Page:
Throughout time, ethnoracial groups have endured a range of traumatic experiences as historically marginalized members of the United States. The consequences of these experiences have been referred to as historical trauma (HT): a collective trauma, inflicted on a group of people who share a specific identity, that has psychological, physical, and social impacts on succeeding generations. In this review, we examine the literature on HT in relation to US ethnoracial groups by defining HT, providing a background for its development, and describing critiques of the concept. We then review the literature on HT in relation to Indigenous Americans, African Americans, and Asian Americans. For each group, we address the nature of HT, the transmission of HT and its impacts, and healing strategies. We conclude with a summary of the benefits, limitations, and complexities of HT research as well as recommendations for future work in this area.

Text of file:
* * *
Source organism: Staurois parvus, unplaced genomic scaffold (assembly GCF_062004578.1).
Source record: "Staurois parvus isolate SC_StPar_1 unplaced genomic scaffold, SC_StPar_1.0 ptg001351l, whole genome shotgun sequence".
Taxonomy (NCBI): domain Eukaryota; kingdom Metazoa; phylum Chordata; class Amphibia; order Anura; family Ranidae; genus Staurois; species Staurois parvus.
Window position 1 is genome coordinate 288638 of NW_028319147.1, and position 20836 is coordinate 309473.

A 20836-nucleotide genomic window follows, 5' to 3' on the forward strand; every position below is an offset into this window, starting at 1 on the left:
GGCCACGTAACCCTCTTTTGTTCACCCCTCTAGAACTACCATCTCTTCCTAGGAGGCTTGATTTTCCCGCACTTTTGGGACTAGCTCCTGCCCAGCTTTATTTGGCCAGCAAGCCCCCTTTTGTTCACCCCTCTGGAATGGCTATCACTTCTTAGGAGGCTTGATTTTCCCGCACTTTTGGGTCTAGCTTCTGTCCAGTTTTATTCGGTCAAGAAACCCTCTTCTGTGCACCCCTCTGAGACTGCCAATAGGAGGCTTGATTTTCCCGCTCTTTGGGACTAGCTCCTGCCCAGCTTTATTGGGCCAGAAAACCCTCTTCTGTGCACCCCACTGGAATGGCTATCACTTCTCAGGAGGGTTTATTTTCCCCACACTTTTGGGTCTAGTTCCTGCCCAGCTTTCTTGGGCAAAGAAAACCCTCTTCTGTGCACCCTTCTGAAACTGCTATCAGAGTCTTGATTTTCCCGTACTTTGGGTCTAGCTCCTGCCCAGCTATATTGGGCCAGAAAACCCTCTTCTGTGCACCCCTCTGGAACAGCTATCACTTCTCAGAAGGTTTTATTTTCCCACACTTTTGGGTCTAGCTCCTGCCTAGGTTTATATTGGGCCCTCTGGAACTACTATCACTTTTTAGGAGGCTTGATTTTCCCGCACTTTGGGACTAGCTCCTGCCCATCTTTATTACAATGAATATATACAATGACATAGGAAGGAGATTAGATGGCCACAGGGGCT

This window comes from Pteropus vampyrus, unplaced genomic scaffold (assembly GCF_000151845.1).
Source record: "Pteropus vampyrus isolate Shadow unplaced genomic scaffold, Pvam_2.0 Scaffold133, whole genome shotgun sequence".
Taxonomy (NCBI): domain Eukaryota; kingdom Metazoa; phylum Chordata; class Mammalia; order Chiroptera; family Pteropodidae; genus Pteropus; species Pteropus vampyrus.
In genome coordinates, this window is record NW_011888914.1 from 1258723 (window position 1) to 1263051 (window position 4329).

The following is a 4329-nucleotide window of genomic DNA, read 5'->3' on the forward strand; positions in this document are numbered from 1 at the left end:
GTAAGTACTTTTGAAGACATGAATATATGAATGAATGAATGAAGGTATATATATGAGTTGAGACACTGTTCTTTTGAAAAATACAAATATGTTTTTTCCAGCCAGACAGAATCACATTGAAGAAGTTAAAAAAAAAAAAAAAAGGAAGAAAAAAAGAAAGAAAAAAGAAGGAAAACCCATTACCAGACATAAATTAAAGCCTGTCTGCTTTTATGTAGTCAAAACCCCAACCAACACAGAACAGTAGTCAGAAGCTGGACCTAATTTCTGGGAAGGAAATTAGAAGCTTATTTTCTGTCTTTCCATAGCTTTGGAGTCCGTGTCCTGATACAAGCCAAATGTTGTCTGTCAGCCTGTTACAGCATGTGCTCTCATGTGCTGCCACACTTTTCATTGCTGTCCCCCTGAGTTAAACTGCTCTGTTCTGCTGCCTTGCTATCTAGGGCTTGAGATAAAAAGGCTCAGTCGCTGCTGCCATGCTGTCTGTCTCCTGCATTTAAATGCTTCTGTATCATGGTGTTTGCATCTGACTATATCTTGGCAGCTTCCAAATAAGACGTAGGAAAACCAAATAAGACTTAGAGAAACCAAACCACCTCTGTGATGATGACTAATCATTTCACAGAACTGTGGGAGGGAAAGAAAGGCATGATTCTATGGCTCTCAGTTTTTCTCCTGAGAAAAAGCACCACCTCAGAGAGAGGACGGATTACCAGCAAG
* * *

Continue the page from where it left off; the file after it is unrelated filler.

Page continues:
Expected final online publication date for the , Volume 20 is May 2024. Please see http://www.annualreviews.org/page/journal/pubdates for revised estimates.


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  • Article Type: Review Article
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